And 94 percent of all races in Beijing were won with a LZR. That’s a figure that should make you think. The bottom line is: already in Beijing the play field was uneven. Everybody wanted to see a guy snatch 8 golds and kept their mouth shut, but the suits should have been forbidden long before.

    And I agree with Caitlin. There needs to be this discussion, otherwise the lame guys at FINA will never realise what they have done to the sport they should have protected.

  13. We don’t know that Phelps would have on in a regular suit. Biedermann said that it was worth two seconds but that was for the 400. Also, let’s point out that Biedermann is likely talking about vs textiles. Phelps LZR was a tech suit too…

    Biedermann was putting some fast times in textiles this year, and Phelps was clearly struggling a bit.. It’s possible Biedermann would have beaten him still, we will never know because of the suit, and that’s a shame.

  14. The X-Glide is available to everyone in the world. If Phelps was smart he would throw one on and break more records before the ban. Agreed, it’s not fair to past swimmers in the past who had inferior technology, but let’s admit it, the history books wont forget them.Technological advances in sports as well as advances in workout methods are crucial to every sport. Is it more about the sponsor or the record? That’s an easy answer.

  15. why is technology being stifled, let them all wear the new suits, wouldn’t that level the playing field?

  16. The reason people want the Arena suits banned is because they have turned swimming into a complete joke. Biederman is not in Phelps’ class. Everyone who knows swimming knows this. HE KNOWS THIS. When the greatest swimmer in the world is winning with the speedo suit, that’s what’s supposed to happen anyway…. when Biederman (who couldn’t even make finals in the olympics) CRUSHES the great swimmer in history, then crushes the 400 record from Ean Thorpe which was considered untouchable….. and on top of it all Biederman says “I hope someday I can beat Phelps without the suit”… these are the reasons why people are outraged.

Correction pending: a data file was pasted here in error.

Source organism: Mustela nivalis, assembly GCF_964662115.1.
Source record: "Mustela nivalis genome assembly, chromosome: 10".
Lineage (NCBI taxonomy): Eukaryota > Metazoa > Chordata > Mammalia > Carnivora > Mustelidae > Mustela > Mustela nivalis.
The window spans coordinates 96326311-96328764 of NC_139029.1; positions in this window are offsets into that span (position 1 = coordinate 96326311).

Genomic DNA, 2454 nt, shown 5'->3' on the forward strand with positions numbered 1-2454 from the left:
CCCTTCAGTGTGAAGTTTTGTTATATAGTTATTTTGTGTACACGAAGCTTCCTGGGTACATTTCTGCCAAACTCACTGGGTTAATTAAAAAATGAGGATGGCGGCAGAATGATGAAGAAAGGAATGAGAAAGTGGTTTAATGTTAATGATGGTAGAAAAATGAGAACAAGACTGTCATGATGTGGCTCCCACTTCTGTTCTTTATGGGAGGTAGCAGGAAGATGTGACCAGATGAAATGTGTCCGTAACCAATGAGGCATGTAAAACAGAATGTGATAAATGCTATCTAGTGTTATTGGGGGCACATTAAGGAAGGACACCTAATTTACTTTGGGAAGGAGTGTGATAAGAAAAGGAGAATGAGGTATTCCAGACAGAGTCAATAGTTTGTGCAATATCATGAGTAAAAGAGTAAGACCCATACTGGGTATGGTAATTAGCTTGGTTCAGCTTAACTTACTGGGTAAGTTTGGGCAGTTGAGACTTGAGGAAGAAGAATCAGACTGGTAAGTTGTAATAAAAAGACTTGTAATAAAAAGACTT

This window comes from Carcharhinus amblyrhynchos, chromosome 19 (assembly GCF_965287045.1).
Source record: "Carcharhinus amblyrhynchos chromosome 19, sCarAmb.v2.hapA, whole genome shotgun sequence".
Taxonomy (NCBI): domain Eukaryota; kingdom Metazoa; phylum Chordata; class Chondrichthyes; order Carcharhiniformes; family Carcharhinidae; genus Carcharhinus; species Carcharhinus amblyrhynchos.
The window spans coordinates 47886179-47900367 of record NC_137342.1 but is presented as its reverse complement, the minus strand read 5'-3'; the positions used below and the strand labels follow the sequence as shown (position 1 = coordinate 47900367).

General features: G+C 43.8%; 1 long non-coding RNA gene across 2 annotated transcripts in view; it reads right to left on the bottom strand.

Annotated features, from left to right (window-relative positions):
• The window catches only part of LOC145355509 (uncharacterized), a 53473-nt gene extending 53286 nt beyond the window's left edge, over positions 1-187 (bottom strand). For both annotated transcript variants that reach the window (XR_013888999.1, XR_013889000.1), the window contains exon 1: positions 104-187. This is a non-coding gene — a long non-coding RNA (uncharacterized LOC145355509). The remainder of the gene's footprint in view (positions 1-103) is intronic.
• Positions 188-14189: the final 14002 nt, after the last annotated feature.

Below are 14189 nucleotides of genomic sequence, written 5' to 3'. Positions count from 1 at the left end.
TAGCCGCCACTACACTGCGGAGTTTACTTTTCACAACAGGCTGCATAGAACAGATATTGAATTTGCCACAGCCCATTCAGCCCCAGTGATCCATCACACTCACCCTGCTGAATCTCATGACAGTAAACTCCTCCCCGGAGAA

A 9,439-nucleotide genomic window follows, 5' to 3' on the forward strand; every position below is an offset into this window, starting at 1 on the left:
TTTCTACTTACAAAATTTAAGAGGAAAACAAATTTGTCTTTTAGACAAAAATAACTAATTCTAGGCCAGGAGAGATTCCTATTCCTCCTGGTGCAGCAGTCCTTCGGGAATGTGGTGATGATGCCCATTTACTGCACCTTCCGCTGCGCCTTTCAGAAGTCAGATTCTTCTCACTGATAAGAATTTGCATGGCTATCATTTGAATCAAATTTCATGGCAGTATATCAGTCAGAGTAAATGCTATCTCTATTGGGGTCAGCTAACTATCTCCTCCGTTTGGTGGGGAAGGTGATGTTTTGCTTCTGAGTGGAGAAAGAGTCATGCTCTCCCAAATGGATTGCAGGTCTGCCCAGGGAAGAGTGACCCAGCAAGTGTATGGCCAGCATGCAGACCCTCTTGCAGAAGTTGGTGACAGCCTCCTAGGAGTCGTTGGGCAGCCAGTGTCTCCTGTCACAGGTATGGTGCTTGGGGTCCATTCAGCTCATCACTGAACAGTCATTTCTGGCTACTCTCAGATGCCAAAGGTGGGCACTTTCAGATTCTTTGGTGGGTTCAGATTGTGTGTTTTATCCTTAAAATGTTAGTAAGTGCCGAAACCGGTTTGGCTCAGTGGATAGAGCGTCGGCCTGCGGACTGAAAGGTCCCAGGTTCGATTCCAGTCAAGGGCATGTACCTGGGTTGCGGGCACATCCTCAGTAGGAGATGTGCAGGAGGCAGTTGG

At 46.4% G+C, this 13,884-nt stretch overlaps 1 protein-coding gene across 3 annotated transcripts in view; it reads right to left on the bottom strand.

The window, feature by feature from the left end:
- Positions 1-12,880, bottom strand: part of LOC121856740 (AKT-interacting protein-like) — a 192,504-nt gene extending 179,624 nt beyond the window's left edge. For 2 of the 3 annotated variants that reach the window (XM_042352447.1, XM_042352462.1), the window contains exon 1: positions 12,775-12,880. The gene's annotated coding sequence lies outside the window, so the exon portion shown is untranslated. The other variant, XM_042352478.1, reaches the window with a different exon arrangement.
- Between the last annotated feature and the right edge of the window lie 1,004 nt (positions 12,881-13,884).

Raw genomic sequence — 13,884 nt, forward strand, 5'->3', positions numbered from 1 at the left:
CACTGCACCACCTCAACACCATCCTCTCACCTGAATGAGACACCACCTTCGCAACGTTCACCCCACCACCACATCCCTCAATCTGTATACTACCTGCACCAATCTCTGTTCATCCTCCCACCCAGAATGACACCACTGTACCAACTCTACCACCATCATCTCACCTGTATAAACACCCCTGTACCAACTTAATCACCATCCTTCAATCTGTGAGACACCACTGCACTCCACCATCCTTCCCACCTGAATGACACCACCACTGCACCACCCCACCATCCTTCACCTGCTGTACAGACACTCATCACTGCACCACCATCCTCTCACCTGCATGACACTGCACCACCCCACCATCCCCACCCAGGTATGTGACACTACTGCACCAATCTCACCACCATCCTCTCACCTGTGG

17. The X-Glide suit doesnt just reduce drag it make the wearer more boyant! Thats what the big deal is… Thats why its not right. Americans are not mad that we were beat… We are mad that swimming is put to shame by a suit!!!

  18. You’re wrong, Biederman was in lane 2 in the 200free in Olympics, get your facts right coachhadly. thankyou.

  19. So what? Biederman beats Phelps and now every American is crying? Oh jeez. Phelps got a WR in 100 fly with LZR and I don’t see anyone crying? Phelps wasn’t training as hard. He had a break, so what, but Biederman was training, he didn’t smoke pot or what ever.

    I myself am a swimmer, I don’t have any fancy suit like LZR or X-Glide but I do have Arena Revolution. My Friend has got Arena X-Glide and he let me use it, ofcourse this suit, is kind of ‘supernautral’ I got a 6 second personal best and in the final I got 2 seconds worse from what I got in the prelims, the suit does make you faster, by alot. But as Bierderman said it makes you 2 seconds faster.